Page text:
The US must also work to increase the capacity of the Afghan authorities to handle detentions on their own by involving Afghan judges in a joint US-Afghan review body. The US should establish more transparency for detention operations by facilitating access to detainees and to US detention facilities by Afghan and international human rights organizations. And the US should strengthen the fairness of Afghan criminal prosecutions of those captured by the United States by providing resources and training to soldiers to assist them in information and evidence collection at point of capture.
Back in September, the Pentagon announced new detainee review board (DRB) procedures for the 600 detainees being held by the US military at Bagram.
The new guidelines would assign a United States non-lawyer military official to each detainee. They would be tasked to gather exculpatory witnesses and evidence to present before review boards to be appointed by the US military.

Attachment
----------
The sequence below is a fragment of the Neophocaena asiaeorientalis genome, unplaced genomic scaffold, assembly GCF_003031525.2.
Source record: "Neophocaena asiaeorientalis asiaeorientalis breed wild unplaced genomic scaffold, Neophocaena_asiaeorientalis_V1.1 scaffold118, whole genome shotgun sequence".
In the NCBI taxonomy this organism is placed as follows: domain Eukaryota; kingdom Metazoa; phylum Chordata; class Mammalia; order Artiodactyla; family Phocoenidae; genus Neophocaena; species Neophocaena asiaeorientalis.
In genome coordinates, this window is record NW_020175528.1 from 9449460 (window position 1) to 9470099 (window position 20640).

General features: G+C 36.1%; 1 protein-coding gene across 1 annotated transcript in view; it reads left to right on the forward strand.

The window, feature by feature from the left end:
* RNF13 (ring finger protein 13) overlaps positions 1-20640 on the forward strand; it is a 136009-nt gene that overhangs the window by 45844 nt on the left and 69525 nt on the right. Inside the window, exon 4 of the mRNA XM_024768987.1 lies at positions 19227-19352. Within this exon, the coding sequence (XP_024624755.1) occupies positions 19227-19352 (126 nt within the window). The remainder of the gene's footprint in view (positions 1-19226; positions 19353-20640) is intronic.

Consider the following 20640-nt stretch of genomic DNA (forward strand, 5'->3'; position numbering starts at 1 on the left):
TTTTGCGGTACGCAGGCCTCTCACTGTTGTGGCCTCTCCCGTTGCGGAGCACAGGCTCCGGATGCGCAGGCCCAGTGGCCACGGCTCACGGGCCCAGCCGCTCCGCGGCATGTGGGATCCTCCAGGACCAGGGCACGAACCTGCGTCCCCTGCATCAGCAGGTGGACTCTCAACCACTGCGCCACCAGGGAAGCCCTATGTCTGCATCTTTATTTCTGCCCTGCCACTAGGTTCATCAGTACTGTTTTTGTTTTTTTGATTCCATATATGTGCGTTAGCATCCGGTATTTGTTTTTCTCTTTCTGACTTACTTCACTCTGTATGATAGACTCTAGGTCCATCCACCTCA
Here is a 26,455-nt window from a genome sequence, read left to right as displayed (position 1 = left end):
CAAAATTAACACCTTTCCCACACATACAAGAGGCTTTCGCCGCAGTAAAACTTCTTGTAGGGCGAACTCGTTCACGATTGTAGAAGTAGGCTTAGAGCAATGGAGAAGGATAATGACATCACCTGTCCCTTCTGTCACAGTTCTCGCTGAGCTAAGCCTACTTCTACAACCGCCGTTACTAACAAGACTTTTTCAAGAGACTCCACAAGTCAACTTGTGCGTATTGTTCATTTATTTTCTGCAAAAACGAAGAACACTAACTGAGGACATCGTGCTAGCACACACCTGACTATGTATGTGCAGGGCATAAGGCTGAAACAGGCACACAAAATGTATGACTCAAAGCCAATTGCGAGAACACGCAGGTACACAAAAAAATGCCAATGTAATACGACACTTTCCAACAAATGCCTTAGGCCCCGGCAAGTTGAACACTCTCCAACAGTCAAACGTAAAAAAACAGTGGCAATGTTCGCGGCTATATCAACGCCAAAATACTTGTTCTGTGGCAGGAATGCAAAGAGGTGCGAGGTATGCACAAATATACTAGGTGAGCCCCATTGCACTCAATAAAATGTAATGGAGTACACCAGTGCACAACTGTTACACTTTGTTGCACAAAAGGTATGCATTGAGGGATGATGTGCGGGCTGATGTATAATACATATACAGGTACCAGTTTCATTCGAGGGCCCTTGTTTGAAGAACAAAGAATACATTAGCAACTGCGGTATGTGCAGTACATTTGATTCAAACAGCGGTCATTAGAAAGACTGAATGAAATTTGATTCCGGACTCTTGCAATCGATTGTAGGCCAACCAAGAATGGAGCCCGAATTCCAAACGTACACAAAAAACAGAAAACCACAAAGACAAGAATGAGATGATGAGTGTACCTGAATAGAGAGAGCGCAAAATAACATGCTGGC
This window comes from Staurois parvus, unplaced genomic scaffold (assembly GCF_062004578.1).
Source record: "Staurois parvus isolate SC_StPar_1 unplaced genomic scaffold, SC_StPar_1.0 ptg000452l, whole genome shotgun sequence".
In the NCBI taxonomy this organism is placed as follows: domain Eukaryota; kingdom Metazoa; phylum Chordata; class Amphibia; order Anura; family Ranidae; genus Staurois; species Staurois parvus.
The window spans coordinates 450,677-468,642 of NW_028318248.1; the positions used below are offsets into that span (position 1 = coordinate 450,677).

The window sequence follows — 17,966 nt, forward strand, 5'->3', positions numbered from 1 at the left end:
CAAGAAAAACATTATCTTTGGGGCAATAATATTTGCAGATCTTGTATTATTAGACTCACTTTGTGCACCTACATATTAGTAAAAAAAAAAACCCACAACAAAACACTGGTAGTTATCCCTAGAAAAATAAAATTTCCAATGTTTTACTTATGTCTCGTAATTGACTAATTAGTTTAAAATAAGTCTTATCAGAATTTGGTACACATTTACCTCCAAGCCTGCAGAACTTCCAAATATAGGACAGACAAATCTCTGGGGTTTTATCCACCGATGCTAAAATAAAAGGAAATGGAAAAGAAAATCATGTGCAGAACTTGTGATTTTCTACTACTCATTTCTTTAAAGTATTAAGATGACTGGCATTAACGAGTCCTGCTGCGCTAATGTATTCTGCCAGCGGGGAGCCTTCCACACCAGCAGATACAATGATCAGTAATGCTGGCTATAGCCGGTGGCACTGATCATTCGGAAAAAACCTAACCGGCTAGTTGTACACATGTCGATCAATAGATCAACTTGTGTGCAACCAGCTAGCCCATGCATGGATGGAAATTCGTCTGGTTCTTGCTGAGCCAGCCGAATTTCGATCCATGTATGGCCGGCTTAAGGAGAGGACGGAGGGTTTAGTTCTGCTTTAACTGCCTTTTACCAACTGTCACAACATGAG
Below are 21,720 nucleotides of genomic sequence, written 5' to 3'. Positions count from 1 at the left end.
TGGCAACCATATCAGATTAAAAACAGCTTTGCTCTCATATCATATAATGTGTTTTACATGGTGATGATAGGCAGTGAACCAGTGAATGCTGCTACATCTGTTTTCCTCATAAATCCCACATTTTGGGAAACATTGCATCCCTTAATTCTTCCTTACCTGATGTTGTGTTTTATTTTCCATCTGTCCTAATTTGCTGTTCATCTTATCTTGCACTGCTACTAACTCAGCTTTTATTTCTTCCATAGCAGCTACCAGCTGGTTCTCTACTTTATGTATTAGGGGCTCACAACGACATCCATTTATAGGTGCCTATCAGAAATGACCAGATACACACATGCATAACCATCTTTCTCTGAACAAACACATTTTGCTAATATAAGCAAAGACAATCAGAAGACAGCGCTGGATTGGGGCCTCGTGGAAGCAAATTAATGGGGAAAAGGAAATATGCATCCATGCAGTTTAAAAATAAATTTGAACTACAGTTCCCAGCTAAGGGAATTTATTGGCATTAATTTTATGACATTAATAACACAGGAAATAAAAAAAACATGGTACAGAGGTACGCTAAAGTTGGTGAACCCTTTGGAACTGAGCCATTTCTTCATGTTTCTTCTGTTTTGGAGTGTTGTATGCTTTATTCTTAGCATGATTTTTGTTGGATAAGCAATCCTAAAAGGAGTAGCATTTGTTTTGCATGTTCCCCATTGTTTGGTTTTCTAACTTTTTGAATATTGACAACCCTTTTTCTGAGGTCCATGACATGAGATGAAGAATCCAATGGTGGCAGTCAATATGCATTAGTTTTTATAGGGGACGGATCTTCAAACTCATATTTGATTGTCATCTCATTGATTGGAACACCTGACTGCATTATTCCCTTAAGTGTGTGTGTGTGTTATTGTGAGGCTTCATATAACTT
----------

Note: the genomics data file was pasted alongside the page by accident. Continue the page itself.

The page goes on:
Currently, these detainees – some of whom have been imprisoned for more than six years – do not have access to lawyers and have no right to hear the allegations against them. Their status as “enemy combatants” is theoretically reviewed periodically by military panels, but critics say these reviews are incomplete, prejudiced and ineffective.
Also announced were reforms outlined in Gen. Stanley McChrystal’s August 30 assessment on Afghanistan for both US and Afghan prisons, focusing on rehabilitation and skills training of prisoners in order to prevent their radicalization, as well as on evidentiary concerns that hinder successful and fair prosecution of suspected insurgents transferred by international military forces to Afghan courts.